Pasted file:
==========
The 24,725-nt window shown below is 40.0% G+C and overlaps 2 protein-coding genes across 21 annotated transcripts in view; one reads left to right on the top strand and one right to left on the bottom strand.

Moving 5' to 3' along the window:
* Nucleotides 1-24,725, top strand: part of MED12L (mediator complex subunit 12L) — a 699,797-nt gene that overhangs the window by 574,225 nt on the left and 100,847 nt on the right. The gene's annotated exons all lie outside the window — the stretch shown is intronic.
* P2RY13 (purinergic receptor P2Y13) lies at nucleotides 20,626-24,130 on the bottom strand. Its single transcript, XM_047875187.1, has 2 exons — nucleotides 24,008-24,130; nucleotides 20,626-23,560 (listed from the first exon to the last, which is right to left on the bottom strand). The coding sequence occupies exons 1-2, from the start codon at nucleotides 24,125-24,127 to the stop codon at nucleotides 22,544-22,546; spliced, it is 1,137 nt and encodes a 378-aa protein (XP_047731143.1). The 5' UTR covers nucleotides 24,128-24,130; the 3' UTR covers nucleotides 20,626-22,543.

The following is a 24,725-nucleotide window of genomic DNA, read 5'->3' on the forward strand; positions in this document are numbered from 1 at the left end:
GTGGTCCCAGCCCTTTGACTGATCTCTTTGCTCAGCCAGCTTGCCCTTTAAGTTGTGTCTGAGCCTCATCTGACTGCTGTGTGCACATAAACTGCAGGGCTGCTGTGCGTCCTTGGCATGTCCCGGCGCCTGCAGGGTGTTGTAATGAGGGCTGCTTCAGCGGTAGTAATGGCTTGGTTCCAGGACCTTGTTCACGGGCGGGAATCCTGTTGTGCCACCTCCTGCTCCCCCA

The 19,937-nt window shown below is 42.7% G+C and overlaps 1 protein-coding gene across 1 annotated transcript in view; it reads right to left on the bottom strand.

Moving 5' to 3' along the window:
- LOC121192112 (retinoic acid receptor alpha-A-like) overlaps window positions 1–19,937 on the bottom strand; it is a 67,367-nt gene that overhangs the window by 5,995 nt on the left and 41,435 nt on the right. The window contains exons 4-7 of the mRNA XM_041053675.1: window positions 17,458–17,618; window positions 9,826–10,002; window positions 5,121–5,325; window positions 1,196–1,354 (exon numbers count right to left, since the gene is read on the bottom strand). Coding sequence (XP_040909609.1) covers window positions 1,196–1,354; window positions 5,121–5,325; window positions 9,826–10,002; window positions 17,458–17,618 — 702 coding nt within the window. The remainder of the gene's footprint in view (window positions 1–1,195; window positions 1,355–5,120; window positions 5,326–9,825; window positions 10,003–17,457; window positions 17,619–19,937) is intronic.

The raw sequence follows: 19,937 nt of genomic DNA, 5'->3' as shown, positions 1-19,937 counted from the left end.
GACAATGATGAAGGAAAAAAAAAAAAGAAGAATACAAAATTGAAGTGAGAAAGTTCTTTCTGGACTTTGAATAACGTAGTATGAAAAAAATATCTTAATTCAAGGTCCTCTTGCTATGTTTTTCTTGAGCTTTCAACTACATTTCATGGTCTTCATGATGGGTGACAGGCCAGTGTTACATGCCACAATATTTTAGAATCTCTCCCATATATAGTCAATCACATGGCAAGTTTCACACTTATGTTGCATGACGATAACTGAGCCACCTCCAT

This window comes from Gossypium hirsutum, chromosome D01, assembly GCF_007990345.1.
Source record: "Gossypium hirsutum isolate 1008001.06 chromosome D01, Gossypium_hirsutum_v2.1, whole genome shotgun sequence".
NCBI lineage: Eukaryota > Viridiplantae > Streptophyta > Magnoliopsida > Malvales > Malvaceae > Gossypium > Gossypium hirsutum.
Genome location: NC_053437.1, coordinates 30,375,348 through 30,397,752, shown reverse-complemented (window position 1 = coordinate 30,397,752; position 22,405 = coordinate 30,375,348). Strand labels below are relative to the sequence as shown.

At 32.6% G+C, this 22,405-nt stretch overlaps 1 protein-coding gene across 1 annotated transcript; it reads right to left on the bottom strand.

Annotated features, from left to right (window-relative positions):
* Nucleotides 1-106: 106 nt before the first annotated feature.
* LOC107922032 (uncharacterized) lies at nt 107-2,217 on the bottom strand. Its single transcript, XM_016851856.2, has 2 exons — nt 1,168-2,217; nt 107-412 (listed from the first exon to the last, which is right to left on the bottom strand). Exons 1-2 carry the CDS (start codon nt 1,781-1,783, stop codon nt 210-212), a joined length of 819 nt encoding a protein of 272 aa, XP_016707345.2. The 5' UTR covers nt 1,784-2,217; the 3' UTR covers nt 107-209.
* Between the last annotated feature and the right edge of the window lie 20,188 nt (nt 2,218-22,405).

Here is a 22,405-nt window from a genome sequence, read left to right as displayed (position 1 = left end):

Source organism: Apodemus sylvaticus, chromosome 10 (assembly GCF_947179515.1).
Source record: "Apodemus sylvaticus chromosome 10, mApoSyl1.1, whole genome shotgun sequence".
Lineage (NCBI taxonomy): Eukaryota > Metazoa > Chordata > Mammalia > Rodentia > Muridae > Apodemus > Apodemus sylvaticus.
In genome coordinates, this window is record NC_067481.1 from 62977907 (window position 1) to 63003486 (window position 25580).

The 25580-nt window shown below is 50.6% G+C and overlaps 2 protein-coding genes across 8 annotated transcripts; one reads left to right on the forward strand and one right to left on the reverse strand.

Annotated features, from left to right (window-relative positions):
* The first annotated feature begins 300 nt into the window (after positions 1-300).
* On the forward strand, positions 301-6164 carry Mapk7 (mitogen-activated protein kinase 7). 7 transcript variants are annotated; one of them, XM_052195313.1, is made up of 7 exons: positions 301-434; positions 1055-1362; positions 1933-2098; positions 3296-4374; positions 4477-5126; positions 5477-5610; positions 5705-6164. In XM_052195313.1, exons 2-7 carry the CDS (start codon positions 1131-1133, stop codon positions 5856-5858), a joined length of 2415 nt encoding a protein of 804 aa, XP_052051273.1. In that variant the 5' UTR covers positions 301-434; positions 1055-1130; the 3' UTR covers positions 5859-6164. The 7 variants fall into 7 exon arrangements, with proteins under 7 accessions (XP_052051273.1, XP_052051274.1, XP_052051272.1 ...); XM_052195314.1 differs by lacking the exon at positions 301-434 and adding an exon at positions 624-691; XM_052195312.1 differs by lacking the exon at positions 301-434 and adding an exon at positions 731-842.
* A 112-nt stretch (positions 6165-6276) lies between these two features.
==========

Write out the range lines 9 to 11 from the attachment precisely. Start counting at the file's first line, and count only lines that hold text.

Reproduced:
- LOC121192112 (retinoic acid receptor alpha-A-like) overlaps window positions 1–19,937 on the bottom strand; it is a 67,367-nt gene that overhangs the window by 5,995 nt on the left and 41,435 nt on the right. The window contains exons 4-7 of the mRNA XM_041053675.1: window positions 17,458–17,618; window positions 9,826–10,002; window positions 5,121–5,325; window positions 1,196–1,354 (exon numbers count right to left, since the gene is read on the bottom strand). Coding sequence (XP_040909609.1) covers window positions 1,196–1,354; window positions 5,121–5,325; window positions 9,826–10,002; window positions 17,458–17,618 — 702 coding nt within the window. The remainder of the gene's footprint in view (window positions 1–1,195; window positions 1,355–5,120; window positions 5,326–9,825; window positions 10,003–17,457; window positions 17,619–19,937) is intronic.

The raw sequence follows: 19,937 nt of genomic DNA, 5'->3' as shown, positions 1-19,937 counted from the left end.
GACAATGATGAAGGAAAAAAAAAAAAGAAGAATACAAAATTGAAGTGAGAAAGTTCTTTCTGGACTTTGAATAACGTAGTATGAAAAAAATATCTTAATTCAAGGTCCTCTTGCTATGTTTTTCTTGAGCTTTCAACTACATTTCATGGTCTTCATGATGGGTGACAGGCCAGTGTTACATGCCACAATATTTTAGAATCTCTCCCATATATAGTCAATCACATGGCAAGTTTCACACTTATGTTGCATGACGATAACTGAGCCACCTCCAT